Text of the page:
10. Jackdaw

    Jackdaw

    Joined Nov 8, 2010
    8,627 posts, 2,009 likes
    Beneteau First 36.7 & 260
    US Minneapolis MN & Bayfield WI
    If you beat a J24 to the windward mark in a H260 it just means the j24 was being sailed like crap, and doesn't really add much to the discussion. All else being equal, on a mile windward leg, a j24 should arrive at the windward mark about a minute before the H260. A few seconds more, they beat you. A few seconds less, you beat them.

    Often I'll see boat getting beat by 15-20 minutes corrected and then complain about their ratings or boats condition. I have to laugh. A delta like that cannot be explained by ratings or sail condition. That's the racer, pure and simple.
     


  11. Kings Gambit

    Kings Gambit

    Joined Jul 27, 2011
    2,621 posts, 431 likes
    Bavaria 38E
    US Alamitos Bay
    A rating review grants adjustments in only 3-sec/mi increments of maybe one or two increments at a time. So, if someone is losing a two-mile, or even longer, race by several to tens of minutes in corrected time, complaint about an "unfair" rating as the culprit probably would not be taken seriously, as it could not be "corrected."
     


  12. Jackdaw

    Jackdaw

    Joined Nov 8, 2010
    8,627 posts, 2,009 likes
    Beneteau First 36.7 & 260
    US Minneapolis MN & Bayfield WI
    Indeed. I've had these exact discussions before. The best way to shut them down is to figure out what Boat1's rating would have to adjusted to to allow Boat2 to correct over it. When they rating changes from 198 to 36, the skipper of Boat2 starts to see the light.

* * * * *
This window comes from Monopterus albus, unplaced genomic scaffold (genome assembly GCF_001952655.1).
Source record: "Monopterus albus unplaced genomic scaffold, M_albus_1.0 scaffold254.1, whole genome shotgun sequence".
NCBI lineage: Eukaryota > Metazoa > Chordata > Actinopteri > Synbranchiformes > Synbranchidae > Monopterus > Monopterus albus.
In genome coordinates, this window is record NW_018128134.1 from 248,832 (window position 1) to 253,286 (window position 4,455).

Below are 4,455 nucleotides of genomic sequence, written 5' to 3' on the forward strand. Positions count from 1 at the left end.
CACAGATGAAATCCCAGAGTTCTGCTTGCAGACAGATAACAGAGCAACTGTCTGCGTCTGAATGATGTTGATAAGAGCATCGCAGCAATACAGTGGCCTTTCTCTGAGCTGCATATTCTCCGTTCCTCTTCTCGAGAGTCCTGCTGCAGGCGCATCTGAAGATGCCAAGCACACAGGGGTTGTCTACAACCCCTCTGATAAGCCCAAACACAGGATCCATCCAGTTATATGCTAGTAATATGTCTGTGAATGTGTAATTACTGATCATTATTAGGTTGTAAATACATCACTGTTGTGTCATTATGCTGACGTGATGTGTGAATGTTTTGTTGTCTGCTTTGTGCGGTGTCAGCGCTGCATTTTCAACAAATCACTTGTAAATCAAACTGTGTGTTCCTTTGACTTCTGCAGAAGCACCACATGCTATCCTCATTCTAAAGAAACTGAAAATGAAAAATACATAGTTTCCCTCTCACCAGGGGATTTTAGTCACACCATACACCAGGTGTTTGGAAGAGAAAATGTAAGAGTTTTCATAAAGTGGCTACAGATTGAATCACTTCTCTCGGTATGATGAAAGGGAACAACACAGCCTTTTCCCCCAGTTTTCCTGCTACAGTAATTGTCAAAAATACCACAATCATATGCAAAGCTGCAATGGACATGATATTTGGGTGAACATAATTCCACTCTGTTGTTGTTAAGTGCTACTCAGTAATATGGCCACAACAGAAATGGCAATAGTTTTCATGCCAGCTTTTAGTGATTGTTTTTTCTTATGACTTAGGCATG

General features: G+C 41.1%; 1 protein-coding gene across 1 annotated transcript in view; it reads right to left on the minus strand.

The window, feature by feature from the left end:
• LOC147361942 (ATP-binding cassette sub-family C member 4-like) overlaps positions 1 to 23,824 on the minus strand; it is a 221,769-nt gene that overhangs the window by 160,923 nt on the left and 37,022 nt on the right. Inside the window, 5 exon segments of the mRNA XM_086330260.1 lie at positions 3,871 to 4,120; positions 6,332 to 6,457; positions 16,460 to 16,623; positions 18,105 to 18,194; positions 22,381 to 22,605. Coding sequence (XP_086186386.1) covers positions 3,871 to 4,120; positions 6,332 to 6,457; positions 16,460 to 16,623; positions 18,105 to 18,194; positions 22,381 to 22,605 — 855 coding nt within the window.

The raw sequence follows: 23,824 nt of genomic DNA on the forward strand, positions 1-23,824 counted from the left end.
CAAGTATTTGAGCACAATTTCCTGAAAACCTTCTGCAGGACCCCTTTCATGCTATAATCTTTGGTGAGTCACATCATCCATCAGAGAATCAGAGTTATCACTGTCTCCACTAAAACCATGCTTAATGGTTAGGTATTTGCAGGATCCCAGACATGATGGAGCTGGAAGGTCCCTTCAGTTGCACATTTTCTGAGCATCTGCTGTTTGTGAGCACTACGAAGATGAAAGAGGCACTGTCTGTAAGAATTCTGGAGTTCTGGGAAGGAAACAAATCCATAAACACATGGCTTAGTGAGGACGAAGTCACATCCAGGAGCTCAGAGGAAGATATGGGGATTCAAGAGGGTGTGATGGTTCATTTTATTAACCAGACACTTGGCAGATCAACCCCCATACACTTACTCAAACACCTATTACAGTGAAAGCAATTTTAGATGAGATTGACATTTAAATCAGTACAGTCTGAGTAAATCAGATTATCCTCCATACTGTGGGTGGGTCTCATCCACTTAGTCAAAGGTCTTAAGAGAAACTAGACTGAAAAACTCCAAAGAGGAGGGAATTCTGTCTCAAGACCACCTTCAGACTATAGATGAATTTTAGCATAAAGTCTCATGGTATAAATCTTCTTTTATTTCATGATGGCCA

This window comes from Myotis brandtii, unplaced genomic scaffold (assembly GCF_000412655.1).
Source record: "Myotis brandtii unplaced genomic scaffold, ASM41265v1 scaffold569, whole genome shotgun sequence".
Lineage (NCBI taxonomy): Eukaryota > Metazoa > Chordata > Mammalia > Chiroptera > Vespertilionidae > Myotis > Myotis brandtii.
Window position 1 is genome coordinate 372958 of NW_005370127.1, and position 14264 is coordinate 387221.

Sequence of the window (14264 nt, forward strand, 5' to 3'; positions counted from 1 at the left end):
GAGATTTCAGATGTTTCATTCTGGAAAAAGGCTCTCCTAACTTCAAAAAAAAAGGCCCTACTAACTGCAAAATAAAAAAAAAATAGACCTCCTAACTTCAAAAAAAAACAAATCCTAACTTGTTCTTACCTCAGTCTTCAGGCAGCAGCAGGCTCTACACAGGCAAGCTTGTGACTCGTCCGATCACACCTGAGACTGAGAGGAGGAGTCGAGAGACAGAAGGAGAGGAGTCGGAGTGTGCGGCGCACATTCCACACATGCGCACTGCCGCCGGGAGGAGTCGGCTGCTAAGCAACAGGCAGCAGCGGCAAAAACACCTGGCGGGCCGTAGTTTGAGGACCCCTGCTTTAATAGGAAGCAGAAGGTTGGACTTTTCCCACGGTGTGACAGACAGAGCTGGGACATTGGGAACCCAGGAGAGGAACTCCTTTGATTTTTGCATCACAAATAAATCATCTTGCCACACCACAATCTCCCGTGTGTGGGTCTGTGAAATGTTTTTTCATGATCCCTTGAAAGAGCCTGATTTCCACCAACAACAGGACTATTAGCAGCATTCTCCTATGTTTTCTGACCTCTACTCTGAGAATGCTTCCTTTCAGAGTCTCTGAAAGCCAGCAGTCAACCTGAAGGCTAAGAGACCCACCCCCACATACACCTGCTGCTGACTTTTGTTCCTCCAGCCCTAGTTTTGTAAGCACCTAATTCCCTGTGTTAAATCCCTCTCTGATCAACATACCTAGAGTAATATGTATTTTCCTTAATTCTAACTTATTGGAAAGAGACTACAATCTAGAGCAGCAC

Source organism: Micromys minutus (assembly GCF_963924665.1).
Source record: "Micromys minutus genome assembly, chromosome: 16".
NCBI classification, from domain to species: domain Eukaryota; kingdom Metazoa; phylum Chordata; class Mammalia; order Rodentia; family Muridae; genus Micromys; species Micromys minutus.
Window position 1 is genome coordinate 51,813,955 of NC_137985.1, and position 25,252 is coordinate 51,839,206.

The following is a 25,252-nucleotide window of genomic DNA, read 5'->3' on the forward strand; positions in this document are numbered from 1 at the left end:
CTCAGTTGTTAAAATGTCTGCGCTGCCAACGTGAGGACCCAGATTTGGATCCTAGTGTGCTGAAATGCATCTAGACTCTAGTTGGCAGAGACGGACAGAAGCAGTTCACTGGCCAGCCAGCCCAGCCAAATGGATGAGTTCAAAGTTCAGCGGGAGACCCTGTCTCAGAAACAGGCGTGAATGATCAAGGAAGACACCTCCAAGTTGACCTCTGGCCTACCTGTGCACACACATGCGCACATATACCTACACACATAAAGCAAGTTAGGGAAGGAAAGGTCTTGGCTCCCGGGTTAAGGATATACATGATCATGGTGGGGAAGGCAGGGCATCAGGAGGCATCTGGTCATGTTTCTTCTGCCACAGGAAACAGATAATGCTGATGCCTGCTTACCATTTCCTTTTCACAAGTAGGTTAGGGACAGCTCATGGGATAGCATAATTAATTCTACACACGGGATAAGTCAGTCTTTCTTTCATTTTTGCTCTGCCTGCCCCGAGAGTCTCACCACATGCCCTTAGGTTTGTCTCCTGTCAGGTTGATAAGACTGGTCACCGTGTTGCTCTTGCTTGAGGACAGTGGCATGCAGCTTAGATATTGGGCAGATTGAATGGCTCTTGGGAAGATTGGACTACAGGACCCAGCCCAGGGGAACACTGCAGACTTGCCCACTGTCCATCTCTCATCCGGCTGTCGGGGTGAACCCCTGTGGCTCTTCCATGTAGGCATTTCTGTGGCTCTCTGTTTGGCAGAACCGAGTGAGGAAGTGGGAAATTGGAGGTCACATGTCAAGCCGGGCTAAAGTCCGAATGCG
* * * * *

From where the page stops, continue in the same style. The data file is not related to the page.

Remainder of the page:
13. DrJudyB

    DrJudyB

    Joined Jun 25, 2004
    178 posts, 108 likes
    Corsair F24 Mk1
    003 US San Francisco Bay, CA
    I want to go on record that I don't race very often. I am just not interested in short course, windward-leeward races around the buoys. I don't practice with a crew. I single or double hand most of the time. I'm sure that even a middle of the fleet racer could beat me in a short course around the buoys.

    Nevertheless I am fast upwind on corrected time. I know how to trim, drive and tune my rig.
     


  14. Will Gilmore

    Will Gilmore

    Joined Oct 19, 2017
    2,371 posts, 960 likes
    O'Day 19
    US Littleton, NH
    My wife and I accompanied my parents on a sail across the Atlantic. We had been married about 2 years. I was looking at the way he trimmed his sails and asked him about it. He went on to explain sailing theory and what to look for and how to get the most out of the sails. I said, afterwards, "So, why are they trimmed like this, they are not efficient, by your own description."
    He said, "That's true. I just am not interested, right now, in spending my time getting it just right. It's good enough, for what we're doing."